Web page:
“At the moment, I feel empty. I don’t know how I should feel or what I should do,” Francisca Rockey, who was a member of the Labour Party on a student membership since 2015, told me. In the last election, she campaigned with Labour North and encouraged York students to vote. “Who can I vote for now? Should I still be involving myself in politics? What does this mean for the Bame community? There are a lot of questions that I want answered, I hope I can get those from the public inquiry, should there be one.” In the meantime, she’s cancelled her membership after reading the full report: “I cannot support a party that has allowed relentless bullying, institutional racism to continue to manifest, gross misogynoir directed at a black woman, and sabotaged their former leader.”
For black feminist historian Jade Bentil, the treatment of black women politicians has left her disgusted but entirely unsurprised, strengthening her beliefs in disinvesting in electorialism. “The Labour Party and the system at large use black women as political shields in order to further their own agendas and to further consolidate power.” She adds: “This has only further confirmed my disillusionment and comment to not investing in electoral politics – it is fundamentally rooted within black women in Britain remaining as the “Other”.
Chanté Joseph, a journalist who has also canvassed and advocated for the Labour Party in recent years, is also unsurprised by what the report unearthed: “The party has a racism problem and they cannot hide it any longer.” However, she believes that she will reluctantly continue to support the party as “we lack any other strong opposition”.
It feels like black women in this country, specifically those on the left who still believe that electoral politics can work, are being presented with a rock and a hard place: abstain from voting or vote for a party that has done demonstrable harm to black women – both its politicians and its supporters. The silence from those within the party, particularly black male politicians like Tottenham MP David Lammy, who are normally outspoken on issues of racial injustice, is loud.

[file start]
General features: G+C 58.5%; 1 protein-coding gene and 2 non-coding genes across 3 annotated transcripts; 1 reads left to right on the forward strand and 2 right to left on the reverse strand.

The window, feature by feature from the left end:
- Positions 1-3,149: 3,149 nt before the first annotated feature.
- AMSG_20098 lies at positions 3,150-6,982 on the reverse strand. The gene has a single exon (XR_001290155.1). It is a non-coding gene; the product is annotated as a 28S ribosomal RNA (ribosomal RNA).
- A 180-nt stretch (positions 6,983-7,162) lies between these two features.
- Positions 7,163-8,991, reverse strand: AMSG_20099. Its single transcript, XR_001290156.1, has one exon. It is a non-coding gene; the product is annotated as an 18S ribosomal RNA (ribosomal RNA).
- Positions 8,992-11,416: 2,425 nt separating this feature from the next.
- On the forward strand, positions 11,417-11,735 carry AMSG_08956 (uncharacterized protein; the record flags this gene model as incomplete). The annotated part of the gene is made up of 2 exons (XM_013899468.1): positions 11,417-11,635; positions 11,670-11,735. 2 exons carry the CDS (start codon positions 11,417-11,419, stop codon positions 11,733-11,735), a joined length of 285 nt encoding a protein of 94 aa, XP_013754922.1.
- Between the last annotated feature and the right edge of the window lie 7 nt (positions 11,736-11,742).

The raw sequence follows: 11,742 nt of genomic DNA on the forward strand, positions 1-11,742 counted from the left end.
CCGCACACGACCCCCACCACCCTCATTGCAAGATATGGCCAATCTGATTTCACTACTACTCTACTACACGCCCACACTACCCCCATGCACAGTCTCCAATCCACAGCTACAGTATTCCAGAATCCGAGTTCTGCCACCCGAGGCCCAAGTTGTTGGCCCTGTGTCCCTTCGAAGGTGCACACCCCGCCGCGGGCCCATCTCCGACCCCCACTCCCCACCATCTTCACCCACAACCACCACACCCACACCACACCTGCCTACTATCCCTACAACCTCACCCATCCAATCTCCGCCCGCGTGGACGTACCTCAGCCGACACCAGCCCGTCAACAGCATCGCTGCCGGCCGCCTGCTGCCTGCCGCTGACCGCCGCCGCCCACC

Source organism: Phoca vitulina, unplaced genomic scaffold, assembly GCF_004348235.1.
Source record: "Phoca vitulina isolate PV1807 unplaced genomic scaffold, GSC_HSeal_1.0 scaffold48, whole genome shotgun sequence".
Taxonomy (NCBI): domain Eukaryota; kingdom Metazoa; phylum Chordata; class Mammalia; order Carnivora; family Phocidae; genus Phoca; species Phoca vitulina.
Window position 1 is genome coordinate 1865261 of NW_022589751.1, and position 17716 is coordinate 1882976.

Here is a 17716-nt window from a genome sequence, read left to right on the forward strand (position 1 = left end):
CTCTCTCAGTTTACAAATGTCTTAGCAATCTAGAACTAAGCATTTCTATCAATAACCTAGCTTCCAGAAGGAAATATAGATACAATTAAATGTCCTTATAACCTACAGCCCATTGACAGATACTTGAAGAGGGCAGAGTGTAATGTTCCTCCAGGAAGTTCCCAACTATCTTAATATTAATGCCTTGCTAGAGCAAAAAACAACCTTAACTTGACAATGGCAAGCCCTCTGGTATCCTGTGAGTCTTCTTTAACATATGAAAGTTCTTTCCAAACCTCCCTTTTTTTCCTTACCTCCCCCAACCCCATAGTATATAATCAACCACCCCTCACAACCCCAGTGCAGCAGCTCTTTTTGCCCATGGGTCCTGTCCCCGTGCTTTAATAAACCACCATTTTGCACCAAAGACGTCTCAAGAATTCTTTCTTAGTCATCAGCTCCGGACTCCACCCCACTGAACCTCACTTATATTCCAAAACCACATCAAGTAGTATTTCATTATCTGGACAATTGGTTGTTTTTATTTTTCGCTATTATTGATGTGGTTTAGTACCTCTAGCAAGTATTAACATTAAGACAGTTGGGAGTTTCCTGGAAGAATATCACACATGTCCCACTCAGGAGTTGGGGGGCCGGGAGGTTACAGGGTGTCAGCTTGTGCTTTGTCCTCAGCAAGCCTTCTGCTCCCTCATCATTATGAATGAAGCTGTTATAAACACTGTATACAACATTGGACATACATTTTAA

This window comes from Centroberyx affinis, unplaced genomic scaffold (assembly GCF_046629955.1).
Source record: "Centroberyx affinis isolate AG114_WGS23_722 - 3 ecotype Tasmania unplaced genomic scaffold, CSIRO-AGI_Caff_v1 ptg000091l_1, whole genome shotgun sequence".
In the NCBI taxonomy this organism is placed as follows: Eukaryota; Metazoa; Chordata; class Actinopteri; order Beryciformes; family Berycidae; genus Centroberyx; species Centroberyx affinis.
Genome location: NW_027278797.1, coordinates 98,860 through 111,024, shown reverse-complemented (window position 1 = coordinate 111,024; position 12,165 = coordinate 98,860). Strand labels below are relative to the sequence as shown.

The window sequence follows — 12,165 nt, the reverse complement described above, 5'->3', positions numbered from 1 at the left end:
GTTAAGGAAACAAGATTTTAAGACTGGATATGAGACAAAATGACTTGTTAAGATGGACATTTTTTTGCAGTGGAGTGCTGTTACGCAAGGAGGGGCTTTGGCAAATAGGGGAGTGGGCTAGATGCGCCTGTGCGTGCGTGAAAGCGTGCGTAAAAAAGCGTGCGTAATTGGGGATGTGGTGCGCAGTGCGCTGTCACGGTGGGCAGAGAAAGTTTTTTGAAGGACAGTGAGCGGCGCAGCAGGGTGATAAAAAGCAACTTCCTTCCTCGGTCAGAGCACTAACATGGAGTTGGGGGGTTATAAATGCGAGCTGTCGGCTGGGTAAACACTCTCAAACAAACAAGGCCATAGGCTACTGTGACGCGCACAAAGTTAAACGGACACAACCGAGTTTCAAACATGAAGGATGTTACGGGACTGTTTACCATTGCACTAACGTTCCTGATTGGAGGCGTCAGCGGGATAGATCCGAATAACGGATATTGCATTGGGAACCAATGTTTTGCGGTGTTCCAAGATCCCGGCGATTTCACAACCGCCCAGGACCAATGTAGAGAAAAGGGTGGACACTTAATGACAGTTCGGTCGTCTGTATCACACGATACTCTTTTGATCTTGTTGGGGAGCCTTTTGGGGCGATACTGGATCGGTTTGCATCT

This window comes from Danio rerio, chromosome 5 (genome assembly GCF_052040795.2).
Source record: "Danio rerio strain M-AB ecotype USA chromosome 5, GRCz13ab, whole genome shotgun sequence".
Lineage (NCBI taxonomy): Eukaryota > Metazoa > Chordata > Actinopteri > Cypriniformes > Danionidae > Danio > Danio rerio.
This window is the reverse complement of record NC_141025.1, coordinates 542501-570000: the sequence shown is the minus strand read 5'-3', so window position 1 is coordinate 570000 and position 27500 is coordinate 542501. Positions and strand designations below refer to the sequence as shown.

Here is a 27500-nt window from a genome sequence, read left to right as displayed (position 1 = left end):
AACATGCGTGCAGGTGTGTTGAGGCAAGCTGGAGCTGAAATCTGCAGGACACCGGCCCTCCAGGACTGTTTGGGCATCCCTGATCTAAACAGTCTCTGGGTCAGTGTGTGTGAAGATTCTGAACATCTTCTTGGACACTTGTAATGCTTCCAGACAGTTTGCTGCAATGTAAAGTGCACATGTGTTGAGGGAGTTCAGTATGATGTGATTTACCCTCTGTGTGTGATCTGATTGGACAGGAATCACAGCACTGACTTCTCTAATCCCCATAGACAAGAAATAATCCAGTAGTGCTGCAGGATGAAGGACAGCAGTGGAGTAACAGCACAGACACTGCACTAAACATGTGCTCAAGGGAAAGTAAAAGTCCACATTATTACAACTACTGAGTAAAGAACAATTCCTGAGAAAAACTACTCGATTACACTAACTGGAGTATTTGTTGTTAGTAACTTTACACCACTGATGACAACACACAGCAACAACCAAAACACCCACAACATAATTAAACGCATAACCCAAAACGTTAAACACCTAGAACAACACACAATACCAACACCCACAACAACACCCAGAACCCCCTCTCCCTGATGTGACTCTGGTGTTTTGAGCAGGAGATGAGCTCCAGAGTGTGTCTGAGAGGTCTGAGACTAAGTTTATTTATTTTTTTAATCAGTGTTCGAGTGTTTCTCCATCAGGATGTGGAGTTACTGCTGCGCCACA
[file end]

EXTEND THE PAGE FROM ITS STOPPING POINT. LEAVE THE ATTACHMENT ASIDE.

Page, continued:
New leader Keir Starmer’s urgent call for an independent inquiry into how the document was leaked, rather than the galling contents of said document, is just as telling as to where the party’s priorities lie. It was even reported that a small group of Labour staffers attempted to block the party’s Unite branch from writing letters of solidarity to Diane Abbott, Dawn Butler and Clive Lewis (the latter was named in the report by regional organiser as “the biggest c*** of the lot”).
As Bentil and Joseph both note, it’s more important than ever to focus on other ways to tackle the harm and oppression disproportionately experienced within our communities. “Mutual aid, community-based schemes, forms of kinship and accountability that exist beyond the state are what I want to focus on in the years to come”, notes Bentil.
The contents of this report are a reminder that every corner of our society is built on anti-blackness and the subjugation of black people, specifically black women and queer folk. It serves as yet another reminder that the theatre of politics will not save us. Investing in grassroots community-focused initiatives, on the other hand, will.